While visiting a friend in Houston, Texas, recently, I attended a birthday party for two sisters, ages 3 and 5, classmates of my friend’s kids. I walked into a church complete with basketball court, bowling alley and plenty of play structures to keep the kids busy, enough that it blew my Jewish, suburban New Jersey mind.
This is what I have to look forward to, I told myself as I nibbled on chicken nuggets and observed small children try not to drop bowling balls on their toes. I was having a great time—yes, I’m the kind of person who will gladly look at any and all photos of your children and is more than happy to spend my vacation playing Candy Land and Chutes and Ladders, or in this case, air hockey—until I went to the bathroom. There, two days early, I discovered I’d gotten my period.
Amidst all the children climbing and running around with birthday-cake-fueled sugar rushes, I wanted to cry. It felt like my period was out to get me, especially coupled with the recent month where it chose to arrive four days late, prompting my jubilation that, maybe, just maybe, at age 39, my dream of becoming a mom was finally coming true.
Clearly, that was not the case, then or now. I had packed pads in my suitcase but didn’t bring them that day, because my cycle usually operates like clockwork. Here, the clock was playing pesky tricks on me. I found it hard to be quite as amused by the fierce competitiveness over foosball or the adorable pre-K fashion as I’d been moments before.
I hate the phrase “having it all” as much as the next modern woman, but the only thought I could focus on in those post-bathroom moments was how hollow having only part of it all made me feel. I’m now going into my fourth year in a monogamous, serious, in-it-forever relationship with a man who dotes on me more than I feel I could ever deserve. I’ve edited over 50 anthologies in my chosen genre of erotica, have two sex columns and just had an article published in The New York Times, a publication I’ve been reading since I was a teenager. Last year I started teaching an online writing class whose fee was at least three times what I ever would have considered charging if I’d been setting the price, and it sold out. When friends ask me what my dream career would be, I tell them it’s the one I have now. I’m incredibly lucky—except I don’t feel that way at all. I don’t want to give up what feels like the pinnacle of my career, but if a genie landed at my desk right now and asked if I would in return for a healthy newborn, I’d say yes in a heartbeat.
When I first started realizing I wanted to be a mom, I was 30. I still had time—or so I told myself. I was busy throwing myself into the life of an adult magazine editor by day and trivia, bingo and comedy show nerd by night. I didn’t have a five-week plan, let alone a five-year plan. Now, I track my life largely around my period, feeling gloomy when it arrives, hopeful when it hasn’t yet. Thirty-nine feels perilously close to the point of no return, even though I have plenty of friends who’ve given birth at 41, 42 and beyond. My gynecologist urged me to try to have my first child before 40, and even though I’ll miss that deadline, that’s not my biggest concern. Hitting 40 in November will mean moving into a new phase of my life, one where, from my vantage point, most of the women I know who want kids have already had them. I’m hopelessly behind, just like in high school when I was one of the last of my close friends to graduate a virgin.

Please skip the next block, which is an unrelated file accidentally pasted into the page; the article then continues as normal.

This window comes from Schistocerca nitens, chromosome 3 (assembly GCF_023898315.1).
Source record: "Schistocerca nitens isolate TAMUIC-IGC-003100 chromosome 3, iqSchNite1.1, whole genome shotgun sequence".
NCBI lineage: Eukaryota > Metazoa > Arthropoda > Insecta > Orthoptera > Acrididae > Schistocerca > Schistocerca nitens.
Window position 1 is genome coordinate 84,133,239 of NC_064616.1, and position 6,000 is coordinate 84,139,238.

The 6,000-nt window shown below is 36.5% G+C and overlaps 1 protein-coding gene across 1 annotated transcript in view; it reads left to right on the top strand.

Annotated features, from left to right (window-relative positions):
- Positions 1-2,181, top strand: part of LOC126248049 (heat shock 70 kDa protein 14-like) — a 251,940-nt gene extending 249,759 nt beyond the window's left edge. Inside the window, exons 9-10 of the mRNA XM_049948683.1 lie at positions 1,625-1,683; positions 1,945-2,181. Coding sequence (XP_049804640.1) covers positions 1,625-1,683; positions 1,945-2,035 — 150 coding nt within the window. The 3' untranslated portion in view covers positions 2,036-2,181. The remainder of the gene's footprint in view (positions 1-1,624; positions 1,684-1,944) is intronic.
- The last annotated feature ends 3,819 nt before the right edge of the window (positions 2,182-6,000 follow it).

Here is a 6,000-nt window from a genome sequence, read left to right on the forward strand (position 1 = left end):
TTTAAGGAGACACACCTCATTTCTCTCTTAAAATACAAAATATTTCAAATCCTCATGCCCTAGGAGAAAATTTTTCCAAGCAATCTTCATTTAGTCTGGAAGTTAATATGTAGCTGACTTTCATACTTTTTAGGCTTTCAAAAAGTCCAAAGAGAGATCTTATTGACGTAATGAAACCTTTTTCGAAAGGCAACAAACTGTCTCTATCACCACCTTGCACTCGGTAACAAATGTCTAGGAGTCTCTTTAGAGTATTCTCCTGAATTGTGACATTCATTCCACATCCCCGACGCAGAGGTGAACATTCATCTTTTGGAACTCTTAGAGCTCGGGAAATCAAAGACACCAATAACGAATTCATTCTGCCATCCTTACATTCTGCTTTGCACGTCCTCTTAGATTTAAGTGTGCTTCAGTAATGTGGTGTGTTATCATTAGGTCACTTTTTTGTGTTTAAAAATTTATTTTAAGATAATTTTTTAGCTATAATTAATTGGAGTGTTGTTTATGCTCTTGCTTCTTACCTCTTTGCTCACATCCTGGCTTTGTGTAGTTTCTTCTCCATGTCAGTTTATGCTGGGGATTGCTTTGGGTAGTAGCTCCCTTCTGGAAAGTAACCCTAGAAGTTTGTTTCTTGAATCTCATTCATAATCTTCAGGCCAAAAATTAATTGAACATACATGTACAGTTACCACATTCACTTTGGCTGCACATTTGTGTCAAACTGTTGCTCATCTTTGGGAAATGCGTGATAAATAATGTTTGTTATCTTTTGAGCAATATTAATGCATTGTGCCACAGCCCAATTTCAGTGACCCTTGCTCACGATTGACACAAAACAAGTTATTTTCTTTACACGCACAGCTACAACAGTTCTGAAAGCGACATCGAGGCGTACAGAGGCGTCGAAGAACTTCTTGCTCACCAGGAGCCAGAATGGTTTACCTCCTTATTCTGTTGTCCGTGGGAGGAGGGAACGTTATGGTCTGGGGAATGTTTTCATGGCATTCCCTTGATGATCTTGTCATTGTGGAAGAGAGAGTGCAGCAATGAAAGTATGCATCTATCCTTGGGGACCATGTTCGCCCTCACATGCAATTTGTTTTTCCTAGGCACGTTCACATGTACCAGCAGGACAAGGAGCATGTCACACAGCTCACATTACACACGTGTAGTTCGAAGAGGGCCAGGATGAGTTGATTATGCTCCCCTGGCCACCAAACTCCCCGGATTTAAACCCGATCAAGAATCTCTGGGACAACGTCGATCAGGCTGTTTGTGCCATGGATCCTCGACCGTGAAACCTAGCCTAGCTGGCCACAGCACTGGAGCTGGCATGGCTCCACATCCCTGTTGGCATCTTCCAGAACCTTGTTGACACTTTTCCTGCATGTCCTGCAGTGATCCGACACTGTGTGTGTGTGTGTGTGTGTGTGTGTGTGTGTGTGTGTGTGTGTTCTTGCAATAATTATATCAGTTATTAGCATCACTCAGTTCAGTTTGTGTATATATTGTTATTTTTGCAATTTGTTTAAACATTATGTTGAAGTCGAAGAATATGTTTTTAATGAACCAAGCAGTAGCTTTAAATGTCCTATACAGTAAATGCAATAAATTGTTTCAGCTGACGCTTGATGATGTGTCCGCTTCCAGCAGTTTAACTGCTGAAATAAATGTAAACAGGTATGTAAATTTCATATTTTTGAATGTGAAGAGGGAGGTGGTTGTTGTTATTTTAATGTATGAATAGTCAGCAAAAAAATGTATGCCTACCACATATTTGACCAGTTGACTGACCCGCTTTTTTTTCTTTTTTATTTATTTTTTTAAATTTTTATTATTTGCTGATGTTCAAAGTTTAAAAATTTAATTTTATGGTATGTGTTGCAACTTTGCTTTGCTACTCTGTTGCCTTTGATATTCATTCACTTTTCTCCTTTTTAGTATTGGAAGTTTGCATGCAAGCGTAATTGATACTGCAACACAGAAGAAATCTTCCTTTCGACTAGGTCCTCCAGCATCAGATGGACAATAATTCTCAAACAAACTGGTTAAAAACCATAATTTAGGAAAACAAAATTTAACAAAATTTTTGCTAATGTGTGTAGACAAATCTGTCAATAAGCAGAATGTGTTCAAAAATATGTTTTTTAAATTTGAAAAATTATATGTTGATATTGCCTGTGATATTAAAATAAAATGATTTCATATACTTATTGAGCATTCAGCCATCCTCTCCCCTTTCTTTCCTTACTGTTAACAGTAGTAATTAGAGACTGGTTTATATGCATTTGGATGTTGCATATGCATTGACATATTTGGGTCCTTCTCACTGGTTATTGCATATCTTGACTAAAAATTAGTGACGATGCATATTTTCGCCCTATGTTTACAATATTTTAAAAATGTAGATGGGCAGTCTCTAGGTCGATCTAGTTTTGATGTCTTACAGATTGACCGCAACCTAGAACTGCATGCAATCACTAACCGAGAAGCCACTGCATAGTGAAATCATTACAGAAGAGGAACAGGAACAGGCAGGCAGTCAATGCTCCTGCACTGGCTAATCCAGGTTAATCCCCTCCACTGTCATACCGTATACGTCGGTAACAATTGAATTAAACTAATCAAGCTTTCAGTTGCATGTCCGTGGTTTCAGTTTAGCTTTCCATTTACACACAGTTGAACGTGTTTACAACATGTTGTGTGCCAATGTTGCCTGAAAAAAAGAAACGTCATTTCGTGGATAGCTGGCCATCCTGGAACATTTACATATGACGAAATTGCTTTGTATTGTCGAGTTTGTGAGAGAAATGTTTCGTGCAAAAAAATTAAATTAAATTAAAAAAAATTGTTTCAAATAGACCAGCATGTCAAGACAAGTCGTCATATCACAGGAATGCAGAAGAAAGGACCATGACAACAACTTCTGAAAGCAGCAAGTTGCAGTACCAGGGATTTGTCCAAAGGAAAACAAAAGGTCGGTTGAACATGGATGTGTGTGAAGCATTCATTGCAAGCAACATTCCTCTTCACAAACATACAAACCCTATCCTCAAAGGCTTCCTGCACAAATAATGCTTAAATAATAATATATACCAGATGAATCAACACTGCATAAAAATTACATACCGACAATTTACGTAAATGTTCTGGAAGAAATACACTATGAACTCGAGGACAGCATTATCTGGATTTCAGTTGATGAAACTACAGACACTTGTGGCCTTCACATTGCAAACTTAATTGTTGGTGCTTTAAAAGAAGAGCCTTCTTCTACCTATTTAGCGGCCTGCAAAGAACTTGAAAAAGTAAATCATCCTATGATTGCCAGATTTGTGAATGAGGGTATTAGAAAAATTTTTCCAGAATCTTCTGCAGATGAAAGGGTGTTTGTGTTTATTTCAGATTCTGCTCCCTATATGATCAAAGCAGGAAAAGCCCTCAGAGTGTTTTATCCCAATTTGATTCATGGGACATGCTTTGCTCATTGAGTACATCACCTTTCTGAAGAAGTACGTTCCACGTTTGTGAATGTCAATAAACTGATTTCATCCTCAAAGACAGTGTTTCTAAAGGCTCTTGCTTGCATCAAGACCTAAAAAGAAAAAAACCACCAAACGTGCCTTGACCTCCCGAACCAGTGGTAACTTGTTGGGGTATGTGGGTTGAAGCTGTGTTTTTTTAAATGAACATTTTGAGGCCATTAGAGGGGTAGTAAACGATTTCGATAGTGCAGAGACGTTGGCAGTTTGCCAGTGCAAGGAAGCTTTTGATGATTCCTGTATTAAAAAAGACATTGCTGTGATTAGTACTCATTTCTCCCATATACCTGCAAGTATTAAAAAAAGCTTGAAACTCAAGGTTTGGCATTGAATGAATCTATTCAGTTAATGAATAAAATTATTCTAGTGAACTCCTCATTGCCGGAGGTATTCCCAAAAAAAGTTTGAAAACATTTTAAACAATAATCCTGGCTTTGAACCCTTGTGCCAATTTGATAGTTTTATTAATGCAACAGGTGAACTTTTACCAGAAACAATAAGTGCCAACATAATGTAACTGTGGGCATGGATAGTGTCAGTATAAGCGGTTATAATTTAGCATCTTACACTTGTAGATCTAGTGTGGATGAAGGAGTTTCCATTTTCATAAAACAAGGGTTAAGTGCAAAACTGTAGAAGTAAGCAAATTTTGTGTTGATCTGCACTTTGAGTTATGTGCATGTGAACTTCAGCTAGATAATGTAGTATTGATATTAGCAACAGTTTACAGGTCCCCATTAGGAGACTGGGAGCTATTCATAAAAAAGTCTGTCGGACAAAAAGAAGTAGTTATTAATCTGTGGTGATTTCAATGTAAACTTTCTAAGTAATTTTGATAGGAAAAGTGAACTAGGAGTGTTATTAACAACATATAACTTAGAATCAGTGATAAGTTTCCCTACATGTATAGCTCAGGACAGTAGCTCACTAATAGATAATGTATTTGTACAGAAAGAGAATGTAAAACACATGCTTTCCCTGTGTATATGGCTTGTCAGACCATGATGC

My career and love life, after teetering precariously close to the gutter for most of my 30s, are finally thriving, but sometimes, all I see is what I don’t have. I don’t have a kid to play Sequence with or dress up in clothes I wish they made in my size. I don’t have a son or daughter to plan birthday parties or decorate cakes for. I do live with the most supportive boyfriend I could ask for, one whose selflessness amazes me every single day (as just one example, last year he became what we jokingly call “butt nurse” for me for a week when I had an abscess on, yes, that most sensitive area). I don’t want to sound unappreciative of him or the life we’ve built together so far, or of the professional opportunities I could only dream of five years ago.
Yet I still wake up and feel like something huge is missing from my life, which often makes it hard to go about my daily routine, especially when I walk outside my door and see kids walking to or from school with their adorable backpacks, or take work trips and watch them rolling suitcases almost as big as they are.
It’s a daily struggle to act as if I am going to have kids, and make decisions according to what would be best for those future people when I’m still not entirely convinced, cynic that I am, that they will ever exist. Should I order a glass of champagne or stick with seltzer? Is $100 too much to spend on a bra? Should I visit a friend in Bangkok this summer or save my money for a rainy day? WWAGMD (What Would A Good Mom Do)?
But that cycle of questioning can turn into a trap of its own. It presumes that moms always make the most correct, carefully calculated decision about every aspect of their lives, which I know from spending enough time with my family and my friends who have kids is not true. I get it—parents are people with flaws, just like me. I hope I can join their ranks sooner rather than later, but until I do, my otherwise awesome life will continue to feel incomplete.